Just two years after considering quitting swimming, Aberdeen’s Robbie Renwick will race in Rio as a world champion and gold medal prospect.
The 28-year-old is a pivotal part of the Great Britain 4x200m freestyle relay team that shocked USA in Kazan, Russia, to secure the world title last year.
It was a remarkable resurrection for Renwick who considered ending his career after his Glasgow Commonwealth Games heartache.
As defending Commonwealth 200m freestyle champion from Delhi 2010, Renwick’s failure to medal at his home games left him devastated and at a crossroads.
Now he will take to the water in Rio as a strong prospect to top the podium.
He said: “The Glasgow Commonwealth Games were a turning point for me and there were thoughts of quitting.
“It was a choice of moving to the University of Stirling or to quit and finish my degree.
“Athletes go through ups and downs, and Glasgow was certainly a down for me.
“I went into the Games as Commonwealth champion and would have loved to have retained my title in front of a home crowd.
“That would have meant everything to me so to finish fifth was absolutely gutting.
“I knew I had to change my training up so I decided to move to Stirling (National Swimming Academy).
“With the previous training environment I was getting up at five in the morning to train and then training again at five in the evening.
“That is not the ideal situation for a performance athlete and I addressed all the areas in my lifestyle which needed improved at Stirling. “Now I am able to focus more on the technical aspects of swimming and my performances are a lot better.
“Everything is peaking at the right time for Rio which is so exciting.”
Within a year of that Glasgow low the former Cults Academy pupil was crowned world champion.
In the final in Kazan, Renwick swam the fastest 200m of his career, at the age of 27, in an historic first world relay gold for Great Britain.
Swimming legend Ryan Lochte was in the USA team beaten into silver medal spot.
Lochte has 11 Olympic medals, five of them gold and a remarkable 39 world titles and 65 world medals.
Renwick said: “Becoming world champions last year means that ideally we would love to come away from Rio with the gold medal.
“We are feeling really confident leading in.
“For us it is a case of doing the best we can on the day.
“If we do that I’m sure results will take care of themselves.
“I had a good season last year and am hoping for an even better one this year.
“To come away with an Olympic medal would be the ultimate dream.”
Renwick is set to compete in his third Olympics having reached finals at both London (2012) and Beijing (2008).
Now an elder statesman of Team GB he has seen it and done it all before at the world’s biggest meet.
The world title has fuelled aspirations, and hope, of a first relay gold for Great Britain.
But Renwick insists he is feeling no pressure.
He said: “After the world championship gold in 2015 I said anything else I get in swimming will be a bonus.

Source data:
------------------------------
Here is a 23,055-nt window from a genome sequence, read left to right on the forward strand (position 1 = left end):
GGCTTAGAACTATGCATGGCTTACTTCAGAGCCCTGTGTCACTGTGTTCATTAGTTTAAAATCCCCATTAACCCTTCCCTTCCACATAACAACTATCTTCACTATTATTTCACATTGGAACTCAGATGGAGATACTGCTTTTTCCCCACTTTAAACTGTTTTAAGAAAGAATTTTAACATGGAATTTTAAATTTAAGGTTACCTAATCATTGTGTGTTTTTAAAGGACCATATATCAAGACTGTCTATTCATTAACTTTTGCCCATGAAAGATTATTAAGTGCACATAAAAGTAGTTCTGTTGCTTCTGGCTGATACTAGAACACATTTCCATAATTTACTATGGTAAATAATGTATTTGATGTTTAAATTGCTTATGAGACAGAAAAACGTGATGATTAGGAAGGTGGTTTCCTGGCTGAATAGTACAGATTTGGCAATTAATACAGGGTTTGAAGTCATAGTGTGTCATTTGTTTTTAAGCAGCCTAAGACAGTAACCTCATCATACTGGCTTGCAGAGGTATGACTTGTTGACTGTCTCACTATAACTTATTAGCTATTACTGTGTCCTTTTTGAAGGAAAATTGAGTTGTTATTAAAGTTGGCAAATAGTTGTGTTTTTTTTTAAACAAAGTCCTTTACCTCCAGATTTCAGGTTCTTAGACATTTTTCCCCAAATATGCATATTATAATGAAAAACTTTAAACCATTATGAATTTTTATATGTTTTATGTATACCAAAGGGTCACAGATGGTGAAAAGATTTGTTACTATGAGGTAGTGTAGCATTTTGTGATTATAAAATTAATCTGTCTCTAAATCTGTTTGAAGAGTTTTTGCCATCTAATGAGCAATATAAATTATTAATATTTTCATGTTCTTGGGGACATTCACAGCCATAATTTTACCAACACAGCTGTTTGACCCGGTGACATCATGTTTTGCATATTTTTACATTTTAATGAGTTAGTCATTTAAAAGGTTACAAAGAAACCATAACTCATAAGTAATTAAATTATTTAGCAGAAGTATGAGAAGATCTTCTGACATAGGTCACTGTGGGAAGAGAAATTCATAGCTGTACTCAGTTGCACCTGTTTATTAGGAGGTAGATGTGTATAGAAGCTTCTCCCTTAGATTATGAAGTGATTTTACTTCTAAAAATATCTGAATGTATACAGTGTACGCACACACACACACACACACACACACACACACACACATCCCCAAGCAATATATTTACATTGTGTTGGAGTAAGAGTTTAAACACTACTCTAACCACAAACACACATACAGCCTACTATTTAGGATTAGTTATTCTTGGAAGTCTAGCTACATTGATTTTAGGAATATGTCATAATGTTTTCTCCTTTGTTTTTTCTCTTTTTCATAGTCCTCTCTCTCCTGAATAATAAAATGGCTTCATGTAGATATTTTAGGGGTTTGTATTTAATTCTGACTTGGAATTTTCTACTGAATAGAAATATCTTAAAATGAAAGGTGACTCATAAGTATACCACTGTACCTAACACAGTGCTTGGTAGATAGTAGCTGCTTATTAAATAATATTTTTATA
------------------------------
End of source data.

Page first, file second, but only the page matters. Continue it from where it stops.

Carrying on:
“I could walk away from the sport knowing I am a world champion which is an unbelievable thing.
“All the hard work I have put in through the years has finally come to justice.
“Any success we get in Rio will be icing on the cake.
“I don’t feel any pressure, which is great.
“I don’t have any big sponsorship commitments so there is no pressure coming from that side of things.
“I just swim for the love of it and to get the best out of myself.”
Competing in the Olympics means so much to Renwick he has a permanent reminder, and motivator, having tattooed the Games five ring symbol on his right arm following Beijing in 2008.
“Competing in the Olympics means so much to me,” he said.
“From a very young age I have always looked at performing at the Olympics as the pinnacle of sport.
“To get an Olympic medal is the ultimate goal and that is something I am still striving towards.
“Everything has changed for the Rio Games.
“The first one in Beijing was unbelievable, a very special moment for me. My second Olympics was London 2012 and to be part of Team GB and have the whole country behind you was something I will never forget.
“Rio looks spectacular, really colourful and I have heard so many things about the city. But for me it is not about enjoying the place as I am going to do a job.”
Unusually for swimming Renwick is arguably reaching his peak in his late 20s. He refused to rule out a potential crack at the 2020 Games in Tokyo.
“I won’t make any rash decisions after Rio,” he said.
“I will take it a year at a time and see how results go in Rio but I still feel in great shape.
“I feel like I am capable of going another four years but you can never tell.
“It is sport which is very cut-throat and you might have younger athletes coming through and beating you.
“I love swimming. I want to keep doing well and winning medals at the top of the sport for as long as I can.”